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Click here to return to the Networker home. July 2008  

In this Issue

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Inside the Industry Seminar

Synopsis by Tracy Weisert

Our May 31st Industry Guest Seminar guest speaker was Emmy and Clio Award winning casting director, Stuart Stone. I particularly enjoyed Stuart’s honesty and humor. We were his inaugural audience for his new, recently completed visual PowerPoint presentation. There were a few clerical bugs to be worked out but the information was very valuable. The presentation also helped the packed room of attendees stay on task. Since Stuart does seminars nationwide, some of the information would greatly help new actors moving to Hollywood.

Stuart also gave out his revamped website address and sited the success of his recent (and third) PERFECT HEADSHOT DAY where a small group of actors consulted with a headshot photographer, stylist, manager and Stuart for input BEFORE the headshot session, then consulted afterward.

 

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Commercial Actors Should Never. . .
by L. Records

A multi part series for the not-so-established actor, hoping to improve their career.

A couple of months ago, I addressed the topic of you, the actor, calling a casting office directly. In case you missed it, you can check the Archives. Or, if you don’t have the time or patience, the nutshell: Don't do it! Over the last couple of months, I have even more examples of the calls that seem to be increasingly coming in from actors, or more broadly stated: I have been noticing a simple breakdown of etiquette when visiting or calling a commercial casting office. I refuse to believe commercial actors have suddenly become malicious or are purposely sabotaging their reputations with a casting office. I believe it comes from the fact that this industry is constantly changing, and composed of tenacious actors, who don’t know what is currently appropriate and what isn't with all the changes.

Commercial actors should never forget etiquette when visiting/contacting a commercial casting office.

 

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Act Smart! Good Tools for a Great Career

by colleen wainwright | the communicatrix

This month: Tooting your own horn effectively (Part 3)

Way, way back in May, I sketched out the basics of what we’re calling “branding”—what I like to think of as uncovering your unique fabulosity and expressing it to the world. These are basic building blocks like, your headshot, outgoing voicemail messages, “verbal business card” and bio(s).

Last month, I covered the basic places you should have a presence online, and what kind of information you want to have up there: your acting website (must! must! must!) and actor submission site(s) like LAcasting.com. Please address these things before you move on to the horn-tooting tools in this month’s column! But you have, right? Right?!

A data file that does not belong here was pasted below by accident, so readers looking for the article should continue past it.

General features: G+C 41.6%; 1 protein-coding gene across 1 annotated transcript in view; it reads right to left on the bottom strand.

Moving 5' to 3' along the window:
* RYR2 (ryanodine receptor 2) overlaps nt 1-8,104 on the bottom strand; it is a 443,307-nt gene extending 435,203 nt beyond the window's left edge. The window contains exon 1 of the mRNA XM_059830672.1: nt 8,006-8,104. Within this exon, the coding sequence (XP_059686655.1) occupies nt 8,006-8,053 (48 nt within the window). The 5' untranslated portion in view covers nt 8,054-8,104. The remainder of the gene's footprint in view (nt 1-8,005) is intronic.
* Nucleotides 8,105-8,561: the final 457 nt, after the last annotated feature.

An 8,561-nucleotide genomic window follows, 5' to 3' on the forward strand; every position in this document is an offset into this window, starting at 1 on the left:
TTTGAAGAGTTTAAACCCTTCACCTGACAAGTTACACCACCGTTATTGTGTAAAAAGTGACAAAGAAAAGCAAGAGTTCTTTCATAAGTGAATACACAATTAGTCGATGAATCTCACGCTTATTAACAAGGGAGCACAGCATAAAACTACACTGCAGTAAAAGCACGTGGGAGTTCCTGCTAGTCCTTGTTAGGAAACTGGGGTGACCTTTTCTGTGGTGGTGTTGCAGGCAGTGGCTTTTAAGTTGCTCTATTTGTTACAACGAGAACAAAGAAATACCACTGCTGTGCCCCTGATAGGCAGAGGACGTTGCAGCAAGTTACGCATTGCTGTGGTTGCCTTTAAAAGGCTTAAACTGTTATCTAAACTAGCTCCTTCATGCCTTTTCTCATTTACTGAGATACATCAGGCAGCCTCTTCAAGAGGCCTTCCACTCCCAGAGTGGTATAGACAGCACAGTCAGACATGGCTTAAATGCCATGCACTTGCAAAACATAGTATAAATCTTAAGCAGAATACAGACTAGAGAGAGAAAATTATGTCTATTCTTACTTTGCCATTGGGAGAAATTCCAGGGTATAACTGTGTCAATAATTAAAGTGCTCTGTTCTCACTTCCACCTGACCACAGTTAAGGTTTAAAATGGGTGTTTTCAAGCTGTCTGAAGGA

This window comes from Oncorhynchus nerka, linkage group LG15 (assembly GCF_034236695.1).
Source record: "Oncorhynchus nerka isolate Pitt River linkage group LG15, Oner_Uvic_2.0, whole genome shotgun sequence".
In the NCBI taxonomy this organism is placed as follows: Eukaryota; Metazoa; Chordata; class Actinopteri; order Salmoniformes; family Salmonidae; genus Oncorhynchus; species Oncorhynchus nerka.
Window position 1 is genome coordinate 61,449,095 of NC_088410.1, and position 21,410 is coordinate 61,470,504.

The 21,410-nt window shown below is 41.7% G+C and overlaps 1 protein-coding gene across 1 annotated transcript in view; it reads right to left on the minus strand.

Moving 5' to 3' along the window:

Okay, on to the advanced class…

 

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Coleman_Online: Good-bye and Hello

By Joher Coleman

This month’s column is “Coleman_Online’s” third and final act on The Networker.

For me, it’s very bittersweet. Writing is a challenge; a solitary process that takes time and reworking. To be sure, it is a pleasure to behold once accomplished. But the process would be incomplete without the feedback I received from readers. During the past year and a half, your words have been deeply valued.

Looking back upon the pieces I have written for you, I recognize a belief that underlies all of them. My belief is that what truly enhances our work in creating fantasy is to be attentive and engaged in the real world around us. It’s a contrarian perspective. Some would argue that we need to learn how to “pretend” better. I respect this perspective and feel there is much more that we performers need; both personally and professionally. By examining what we feel, what we believe, and how we choose to live in the world, we are a fuller vessel. We, then, have more to pour into our characters, our relationships with those we work with, and how we relate to our own profession.

 

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Ask Megan

Megan Foley will return next month.

 

Meet Cher Van Amburg

Cher Van Amburg is a commercial agent with the prestigious Innovative Artists Agency.

by Patricia Tallman

"I always knew that I wanted to end up in some facet of the entertainment industry and wasn’t exactly sure what it would be. I hadn’t been exposed to what an agent or commercial agent did. I interned at Jeopardy and at CBS."

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   Tip of the Month

New: Add Your Video Audition Today!

Learn More...

Click here dearies.

I am an actor and I have been in LA for about 5 years. When I first got here, I started partying with people. Going out to clubs and drinking and partying all night. I even started to do drugs and I got really into them.

I was having a really good time, but I wasn’t really working as an actor too much. I had good friends. I thought. But then I started to get really more into the drinking and drugs and clubs and it got out of control.

Read on...

Also See...
Movie Review -
The Incredible Hulk


Theatre Review -
shAme


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